It's October, 1959, the White Sox have just won the pennant, you're feelin'
good 'cause you're out of the cage on a Friday night. You open the steel
door of Loretta's Southside Cocktail Lounge and are greeted by that musky
tavern smell of stale beer. The smoke is so thick you can't see the
cigarette burning in your own hand. But cutting through the dense tobacco
fog is some of the most stinging guitar you've heard, nailing a tasty blues
lick on a song you can't quite identify, but sounds mighty familiar.
That's the first impression I got from "Got a New Plan," the sophomore
offering of Nick Moss & the Flip Tops on Blue Bella Records. This effort
offers 14 solid tracks that make you want to start drinkin' early and
poundin' a few pool balls into some holes. 10 of the 14 songs we're written
by Nick Moss with complimentary tracks by such greats as Muddy Waters and
Freddy King. Track number 4 sums up the flavor of the entire offering in an
instrumental called Arrowmaker Pass brings an almost comical a feel with a
emphasis on back-beat, some strong distorted guitar and a honky tonk piano
in the background.
Leading on vocals and fat tubular lead guitar is Nick Moss. The album
showcases great supporting talent from the Flip Tops by Brother John Kattke
on B3, Greg (Smokey) Campbell on drum, Andy Lester and James DiGerolomo on
bass, Hal Tsushida on piano - great addition, Gareth Best on guitar, Dez
Desormoeaux Orchestra on horns, Bill Lupkin on harp and Lynwood Slim
provides some eery harp on "Katie Ann".
As "First Offense," the first release from the band knocks you off your
chair, "Got a New Plan", shows more maturity, more respect to the Blues and
further refines and defines Nick's sound. "Got a New Plan" provides more
visuals with tracks like "Ain't Got That Time", a Howlin' Wolf tribute
(sounds like Nick's singin' through the harp mike), you can imagine a board
stripper tossin' her pasties to the crowd. "Playing By the Rules", a 1950's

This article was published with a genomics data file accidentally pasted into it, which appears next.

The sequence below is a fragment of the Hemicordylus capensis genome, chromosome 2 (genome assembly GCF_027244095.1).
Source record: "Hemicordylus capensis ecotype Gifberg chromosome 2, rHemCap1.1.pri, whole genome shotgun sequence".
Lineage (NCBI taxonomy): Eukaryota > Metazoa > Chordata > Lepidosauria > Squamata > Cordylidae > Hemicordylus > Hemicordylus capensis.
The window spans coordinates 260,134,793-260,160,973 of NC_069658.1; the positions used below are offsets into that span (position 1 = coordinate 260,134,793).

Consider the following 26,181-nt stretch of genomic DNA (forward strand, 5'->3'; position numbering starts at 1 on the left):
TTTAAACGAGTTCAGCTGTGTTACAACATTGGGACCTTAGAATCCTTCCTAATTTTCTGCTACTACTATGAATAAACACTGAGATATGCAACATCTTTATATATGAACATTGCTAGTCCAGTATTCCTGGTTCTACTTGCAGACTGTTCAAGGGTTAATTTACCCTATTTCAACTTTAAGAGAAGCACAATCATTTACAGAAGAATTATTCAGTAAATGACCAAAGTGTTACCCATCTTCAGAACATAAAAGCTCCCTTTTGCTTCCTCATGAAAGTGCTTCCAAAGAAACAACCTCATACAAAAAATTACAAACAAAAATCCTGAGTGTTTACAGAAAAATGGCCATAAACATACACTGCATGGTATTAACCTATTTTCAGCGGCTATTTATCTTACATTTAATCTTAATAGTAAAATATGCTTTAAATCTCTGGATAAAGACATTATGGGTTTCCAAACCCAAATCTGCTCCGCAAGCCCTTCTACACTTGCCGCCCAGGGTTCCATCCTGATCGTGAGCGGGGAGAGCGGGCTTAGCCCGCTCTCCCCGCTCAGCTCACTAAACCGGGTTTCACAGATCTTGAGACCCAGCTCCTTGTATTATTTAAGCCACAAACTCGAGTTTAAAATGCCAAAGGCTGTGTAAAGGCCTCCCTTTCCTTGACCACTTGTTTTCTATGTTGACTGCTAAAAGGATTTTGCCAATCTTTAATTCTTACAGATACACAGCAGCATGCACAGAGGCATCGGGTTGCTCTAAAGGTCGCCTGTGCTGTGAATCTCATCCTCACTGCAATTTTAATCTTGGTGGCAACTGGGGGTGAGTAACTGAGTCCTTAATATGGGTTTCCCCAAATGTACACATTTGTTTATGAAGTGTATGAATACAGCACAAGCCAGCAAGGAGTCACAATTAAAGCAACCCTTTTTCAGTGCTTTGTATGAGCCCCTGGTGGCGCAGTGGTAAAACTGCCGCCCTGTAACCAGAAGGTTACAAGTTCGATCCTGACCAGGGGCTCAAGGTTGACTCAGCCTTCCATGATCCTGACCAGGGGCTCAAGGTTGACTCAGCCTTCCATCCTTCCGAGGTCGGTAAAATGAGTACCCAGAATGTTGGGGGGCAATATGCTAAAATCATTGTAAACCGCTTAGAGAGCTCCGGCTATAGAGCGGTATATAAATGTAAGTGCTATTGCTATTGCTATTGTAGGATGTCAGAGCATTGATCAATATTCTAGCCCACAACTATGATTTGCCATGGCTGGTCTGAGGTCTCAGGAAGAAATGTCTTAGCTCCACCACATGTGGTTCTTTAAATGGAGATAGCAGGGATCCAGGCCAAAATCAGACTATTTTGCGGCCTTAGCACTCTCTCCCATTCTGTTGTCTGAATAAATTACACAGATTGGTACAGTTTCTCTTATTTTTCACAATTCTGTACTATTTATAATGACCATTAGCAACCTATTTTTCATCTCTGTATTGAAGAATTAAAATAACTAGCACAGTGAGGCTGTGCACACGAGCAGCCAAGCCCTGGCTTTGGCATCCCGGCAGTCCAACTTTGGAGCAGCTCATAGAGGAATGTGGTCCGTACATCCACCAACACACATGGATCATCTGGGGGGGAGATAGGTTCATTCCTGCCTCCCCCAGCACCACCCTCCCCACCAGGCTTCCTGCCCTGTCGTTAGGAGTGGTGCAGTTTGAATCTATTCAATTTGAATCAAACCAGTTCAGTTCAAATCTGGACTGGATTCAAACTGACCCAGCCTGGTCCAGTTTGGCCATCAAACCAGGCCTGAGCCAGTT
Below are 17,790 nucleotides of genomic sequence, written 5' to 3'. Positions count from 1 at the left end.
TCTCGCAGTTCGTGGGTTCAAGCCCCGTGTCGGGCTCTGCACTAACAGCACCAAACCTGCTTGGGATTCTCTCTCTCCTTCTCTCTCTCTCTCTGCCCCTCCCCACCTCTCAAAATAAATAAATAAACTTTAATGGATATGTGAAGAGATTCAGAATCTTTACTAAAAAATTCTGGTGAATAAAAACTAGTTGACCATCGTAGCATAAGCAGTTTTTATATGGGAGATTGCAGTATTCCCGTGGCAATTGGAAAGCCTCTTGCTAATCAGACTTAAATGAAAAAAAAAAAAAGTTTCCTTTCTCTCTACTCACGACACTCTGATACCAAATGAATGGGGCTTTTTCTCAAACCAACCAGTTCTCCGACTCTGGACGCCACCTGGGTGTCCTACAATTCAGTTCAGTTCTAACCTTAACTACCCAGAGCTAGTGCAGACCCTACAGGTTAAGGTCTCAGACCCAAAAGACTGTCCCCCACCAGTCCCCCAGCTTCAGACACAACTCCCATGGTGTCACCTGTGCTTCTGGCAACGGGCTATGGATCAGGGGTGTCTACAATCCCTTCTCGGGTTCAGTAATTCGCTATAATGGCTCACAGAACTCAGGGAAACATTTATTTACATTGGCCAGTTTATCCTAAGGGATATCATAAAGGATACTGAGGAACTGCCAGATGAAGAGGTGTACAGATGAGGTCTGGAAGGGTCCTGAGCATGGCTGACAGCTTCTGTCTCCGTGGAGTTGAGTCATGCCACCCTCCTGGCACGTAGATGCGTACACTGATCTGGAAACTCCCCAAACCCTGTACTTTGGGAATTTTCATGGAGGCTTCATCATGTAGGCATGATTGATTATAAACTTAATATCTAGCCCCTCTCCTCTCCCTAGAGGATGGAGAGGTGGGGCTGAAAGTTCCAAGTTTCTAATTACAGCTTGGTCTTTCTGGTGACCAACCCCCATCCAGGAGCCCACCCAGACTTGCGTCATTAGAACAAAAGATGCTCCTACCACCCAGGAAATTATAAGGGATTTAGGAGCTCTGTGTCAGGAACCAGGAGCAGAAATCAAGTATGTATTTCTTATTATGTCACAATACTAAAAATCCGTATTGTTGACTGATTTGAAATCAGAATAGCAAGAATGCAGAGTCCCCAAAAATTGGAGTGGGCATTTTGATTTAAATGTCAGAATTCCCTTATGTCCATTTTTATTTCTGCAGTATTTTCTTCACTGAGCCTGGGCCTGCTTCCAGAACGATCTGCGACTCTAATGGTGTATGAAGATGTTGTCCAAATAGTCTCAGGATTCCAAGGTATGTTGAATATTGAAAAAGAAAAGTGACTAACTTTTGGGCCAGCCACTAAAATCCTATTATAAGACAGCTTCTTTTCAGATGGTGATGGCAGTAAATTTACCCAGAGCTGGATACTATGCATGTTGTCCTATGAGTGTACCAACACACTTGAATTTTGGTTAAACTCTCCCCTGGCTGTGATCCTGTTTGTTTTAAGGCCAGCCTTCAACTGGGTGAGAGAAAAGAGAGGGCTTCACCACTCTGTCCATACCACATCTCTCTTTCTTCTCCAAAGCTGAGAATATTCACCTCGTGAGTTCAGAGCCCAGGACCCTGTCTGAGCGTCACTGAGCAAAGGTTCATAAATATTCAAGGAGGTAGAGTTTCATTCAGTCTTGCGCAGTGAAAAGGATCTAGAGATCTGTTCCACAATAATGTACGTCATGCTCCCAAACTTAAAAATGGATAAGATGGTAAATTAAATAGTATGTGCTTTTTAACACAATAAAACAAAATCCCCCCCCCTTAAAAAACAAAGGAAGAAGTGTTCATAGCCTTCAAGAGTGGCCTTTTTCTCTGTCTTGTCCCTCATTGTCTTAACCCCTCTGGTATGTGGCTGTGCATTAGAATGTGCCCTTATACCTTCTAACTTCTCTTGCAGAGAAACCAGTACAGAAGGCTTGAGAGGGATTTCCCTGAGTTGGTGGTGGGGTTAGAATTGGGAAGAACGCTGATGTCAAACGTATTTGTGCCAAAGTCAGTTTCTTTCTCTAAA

doo-wop song, evokes a vision of the band in sequin jackets and synchronized
dance moves. "Let's Try This Plan Again" and "Katie Ann" are both slow
blues but instinctly different with the former evoking crying and the latter
emphasizing loneliness. "Work You Hips" depicts the quintessential fat mama
on the dance floor, and "For You" (Joe, Nick's Brother helps out on this
one) has a Sam Cook feel with the sound of the Memphis Horns from Dez's
orchestra, this one definitely is "radio-worthy" with it's catchiness. It
also is reminiscent of the Vaughan Bros.' "Tick Tock." "Two Fools with a
Misunderstanding", another slow blues showcases Nick's clean ES335 guitar
sound that you hear through most of the album. A great instrumental "(Kind
of) Ghetto" rounds out the album, a tune borrowed from Hathaway & Hudson.
The only criticism this work bears is the lack of Nick's vocals up front.
His singing style is already understated, so it wouldn't hurt to put them
upfront more. Keep in mind that Clapton never considered himself much of a
vocalist, but his vocals are right there and sound downright great on some
tunes. Also due to the vocals down in the mix it's hard to hear his lyrics,
which is a shame for this gifted Blues songwriter. This album does an
excellent job of showcasing a great band and some top-notch arrangements.
Overall, you get the experience of a gifted guitar player, wonderful
arranger, terrific band and solid songwriting. Nick's dues with Jimmy
Rogers, the Legendary Blues Band and others have paid off with this CD.
Say, I've got a new plan: Take this with you, crank it up, crack a
Budweiser, light a cigarette and grab the pool cue, then you'll be ready for
Nick Moss and the Flip Tops! - Dave Glynn
Blue Bella Records
164 Division, Suite 203
Elgin, IL 60120
Simply click on the CD cover at left to order this CD NOW!
This review is copyright © 2002 by Dave Glynn, and Blues On Stage at: www.mnblues.com, all rights reserved. Copy, duplication or download prohibited without written permission.
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